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I am working with 3 branches and I want to rebase one branch from two others at the same time.


What I got with

git log --graph --decorate --pretty=oneline --abbrev-commit

are the followings:

Branch A:

* f751d1a (A) commit2
* 4e552f3 (master) commit1

Branch B:

* 3770d35 (B) commit3
* 4e552f3 (master) commit1

Branch C, which I firstly rebased from A and then B:

* 9740b0e (HEAD, C) commit4
* a280f0a commit2                   //same commit name but different sha code
* 3770d35 (B) commit3
* 4e552f3 (master) commit1

When I perform

git checkout C
git rebase A

I got the following:

* 2e08816 (HEAD, C) commit4
* bbc77ad commit3                   //different sha-code
* f751d1a (A) commit2
* 4e552f3 (master) commit1

When I perform

git checkout C
git rebase B

I got the following:

* bf67d55 (HEAD, C) commit4
* f69ecdd commit2                   //different sha code
* 3770d35 (B) commit3
* 4e552f3 (master) commit1

However, what i really need is making C branch

* 1234567 (HEAD, C) commit4
* 3770d35 (B) commit3
* f751d1a (A) commit2
* 4e552f3 (master) commit1

without changing the branches A and B.

I made some research but couldn't figure how to do. Is it possible, is there way to achieve this?

In other words, how can I convert

master---A
      \
       B---C
or

master---B
      \
       A---C

to

       A
      /
master---B
      \
       A---B---C

or something like this.

Thanks in advance...

Additional question:

Thank you, (@Brian Phillips, @Useless)! After merging, it seemed work how I want. However, later, I made a commit in B and made 'fixup' with git rebase master -i with lines.

pick 3770d35 commit3
fixup 3cbf79d commit4

It becames following with git merge B:

*   5fa9192 (HEAD, C) Merge branch 'B' into C
|\  
| * 147258a (B) commit3 //changed content after fixup
* |   7768962 Merge branch 'B' into C
|\ \  
| * | 3770d35 B commit3
| |/  
* | f751d1a (A) commit2
|/  
* 4e552f3 (master) commit1

Also with git rebase B, it becomes:

* 0e1355b (HEAD, C)
* 147258a (B) commit3 //changed content after fixup
* 4e552f3 (master) commit1

Is there a way to keep it like:

*  (HEAD, C) 5454215 Merge branch 'B' into C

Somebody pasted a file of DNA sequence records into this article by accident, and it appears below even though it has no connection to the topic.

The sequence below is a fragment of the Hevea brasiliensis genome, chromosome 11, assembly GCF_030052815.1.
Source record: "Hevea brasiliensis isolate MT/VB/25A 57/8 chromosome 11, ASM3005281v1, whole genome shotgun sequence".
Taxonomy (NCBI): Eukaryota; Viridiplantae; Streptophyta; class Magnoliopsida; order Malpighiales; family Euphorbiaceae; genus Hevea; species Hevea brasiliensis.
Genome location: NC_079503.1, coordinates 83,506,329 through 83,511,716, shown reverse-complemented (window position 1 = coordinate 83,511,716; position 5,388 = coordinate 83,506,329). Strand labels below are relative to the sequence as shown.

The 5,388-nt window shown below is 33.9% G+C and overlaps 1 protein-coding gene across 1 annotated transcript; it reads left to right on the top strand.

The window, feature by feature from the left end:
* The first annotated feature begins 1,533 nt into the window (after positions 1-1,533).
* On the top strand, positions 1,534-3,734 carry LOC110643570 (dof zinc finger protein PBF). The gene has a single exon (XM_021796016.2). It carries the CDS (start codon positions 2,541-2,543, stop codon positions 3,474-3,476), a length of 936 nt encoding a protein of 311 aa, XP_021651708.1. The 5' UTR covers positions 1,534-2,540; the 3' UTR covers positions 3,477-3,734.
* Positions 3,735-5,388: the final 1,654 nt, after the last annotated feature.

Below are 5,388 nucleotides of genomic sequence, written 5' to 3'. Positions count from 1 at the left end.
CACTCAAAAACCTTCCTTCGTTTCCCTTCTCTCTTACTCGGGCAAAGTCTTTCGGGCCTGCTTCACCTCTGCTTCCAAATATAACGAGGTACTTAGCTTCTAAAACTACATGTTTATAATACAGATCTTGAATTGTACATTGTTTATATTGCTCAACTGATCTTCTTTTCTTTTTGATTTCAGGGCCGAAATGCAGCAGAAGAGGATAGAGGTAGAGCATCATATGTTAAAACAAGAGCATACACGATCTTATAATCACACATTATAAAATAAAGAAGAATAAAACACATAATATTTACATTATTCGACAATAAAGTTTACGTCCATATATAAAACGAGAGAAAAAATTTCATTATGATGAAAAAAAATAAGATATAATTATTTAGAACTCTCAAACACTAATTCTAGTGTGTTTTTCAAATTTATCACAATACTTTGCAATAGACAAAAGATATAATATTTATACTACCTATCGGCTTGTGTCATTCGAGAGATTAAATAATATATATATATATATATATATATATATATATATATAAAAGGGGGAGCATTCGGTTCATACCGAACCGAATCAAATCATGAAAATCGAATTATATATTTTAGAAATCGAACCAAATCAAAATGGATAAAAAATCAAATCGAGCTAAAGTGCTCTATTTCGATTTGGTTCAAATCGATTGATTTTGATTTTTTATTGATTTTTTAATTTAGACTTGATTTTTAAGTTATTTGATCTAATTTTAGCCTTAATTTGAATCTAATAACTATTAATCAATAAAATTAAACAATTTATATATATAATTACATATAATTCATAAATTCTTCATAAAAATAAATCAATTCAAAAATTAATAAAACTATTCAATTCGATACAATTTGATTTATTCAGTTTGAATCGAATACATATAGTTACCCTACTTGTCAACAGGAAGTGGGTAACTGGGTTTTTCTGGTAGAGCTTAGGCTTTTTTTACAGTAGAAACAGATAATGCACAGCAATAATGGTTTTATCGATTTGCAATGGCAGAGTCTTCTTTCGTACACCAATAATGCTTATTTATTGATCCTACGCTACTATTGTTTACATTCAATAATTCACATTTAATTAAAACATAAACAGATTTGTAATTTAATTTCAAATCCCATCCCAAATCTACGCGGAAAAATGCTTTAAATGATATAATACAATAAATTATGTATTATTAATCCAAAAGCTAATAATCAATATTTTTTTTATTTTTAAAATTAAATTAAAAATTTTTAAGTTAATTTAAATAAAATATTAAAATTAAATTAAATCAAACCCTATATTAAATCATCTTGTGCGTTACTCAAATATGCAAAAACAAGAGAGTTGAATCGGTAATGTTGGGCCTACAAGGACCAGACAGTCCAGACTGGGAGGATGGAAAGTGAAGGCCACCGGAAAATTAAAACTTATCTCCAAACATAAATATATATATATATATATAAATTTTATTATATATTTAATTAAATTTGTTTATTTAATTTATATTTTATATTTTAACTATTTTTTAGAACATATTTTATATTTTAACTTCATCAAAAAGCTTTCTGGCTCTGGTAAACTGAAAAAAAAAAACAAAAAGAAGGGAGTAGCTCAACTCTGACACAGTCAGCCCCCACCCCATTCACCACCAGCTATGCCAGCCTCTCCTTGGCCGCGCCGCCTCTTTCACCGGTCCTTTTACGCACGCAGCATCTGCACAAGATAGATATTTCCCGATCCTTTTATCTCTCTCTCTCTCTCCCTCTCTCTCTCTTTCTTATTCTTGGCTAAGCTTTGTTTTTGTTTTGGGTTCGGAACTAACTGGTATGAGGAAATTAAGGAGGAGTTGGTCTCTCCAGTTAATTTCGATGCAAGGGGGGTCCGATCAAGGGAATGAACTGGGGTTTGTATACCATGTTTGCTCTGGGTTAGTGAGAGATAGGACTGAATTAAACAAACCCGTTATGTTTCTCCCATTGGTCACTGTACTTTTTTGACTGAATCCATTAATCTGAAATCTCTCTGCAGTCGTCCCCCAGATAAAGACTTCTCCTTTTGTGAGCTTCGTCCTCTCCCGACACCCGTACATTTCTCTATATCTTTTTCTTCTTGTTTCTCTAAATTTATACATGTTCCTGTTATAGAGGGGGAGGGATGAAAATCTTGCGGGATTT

|\ 
| * 147258a (B) commit3 //changed content after fixup
| |  
* | f751d1a (A) commit2
|/  
* 4e552f3 (master) commit1
share|improve this question
    
about your follow-up question ... did you mean to lose commit 3 from branch B? – Useless Nov 7 '12 at 15:49
    
Sorry, i made a mistake, just edited again. – Alper Nov 7 '12 at 16:02
2  
Ah, so you have two versions of commit3 (the original and the rebased version) both merged into C. Well, there is a way to get what you ask (reset --hard C to before the merge, and do it all again with the new B). However, the better solution is to never rebase commits which are already visible outside a local branch. Just apply the fix, merge it, and stop trying to cover up your mistakes - we all make them ... – Useless Nov 7 '12 at 16:44
up vote 2 down vote accepted

When you rebase, you create a new commit with the same contents, but new metadata (ancestry etc.). So, you can't trivially use rebase to do this.

Let's look at your target state:

           2 [A]
          /
1 [master]--- 3 [B]
          \
           2 -- 3 -- 4 [c]

(I rewrote it showing your commits alongside the branch names). This is impossible, because there are two copies of commit 3 with different metadata (they have different parent commits).

However, you could do this:

           2 [A] ----
          /           \
1 [master]--- 3 [B] -- m -- 4 [C]

by creating a merge commit (m) which combines branches A and B, and then rebasing C on top of that.

share|improve this answer
    
Thank you! I've added an another question on the bottom of the original question since it didn't fit here :) Please note it :) – Alper Nov 7 '12 at 15:36

Since git's SHA1 commit IDs are created based on not only the contents of the commit but also the time and ancestry of those commits (among other things), what you are asking for is impossible. Commit ID 3770d35 can not exist as anything other than exactly where it was to begin with (short of a SHA-1 hash collision). If this topic is of interest, you may want to read more about git internals (http://git-scm.com/book/en/Git-Internals-Git-Objects might be good for starters).

I would encourage you to not give so much significance to commit IDs and think more about commit contents (and ordering, if that is of interest). Your first attempt you list above (git checkout C; git rebase A) seems to be semantically what you're looking for.

share|improve this answer
    
Thank you, but when i do git checkout C; git rebase A, in git log --graph --decorate --pretty=oneline --abbrev-commit, f751d1a (A) commit2 line refers the branch A by (A), however bbc77ad commit3 only shows the name of the commit. Then, is there a way to make the commit3 refer to branch B, i.e. bbc77ad (B) commit3. Thanks again... – Alper Nov 7 '12 at 13:48
1  
No, commits only belong to a branch by virtue of being an ancestor of the tip (HEAD) of the branch. If you want to preserve the fact that commit3 came from branch "B", you should probably use merge instead of rebase. – Brian Phillips Nov 7 '12 at 15:11
    
I merged the branches, please note my additional question on bottom, it didn't fit here :), Thanks! – Alper Nov 7 '12 at 15:34

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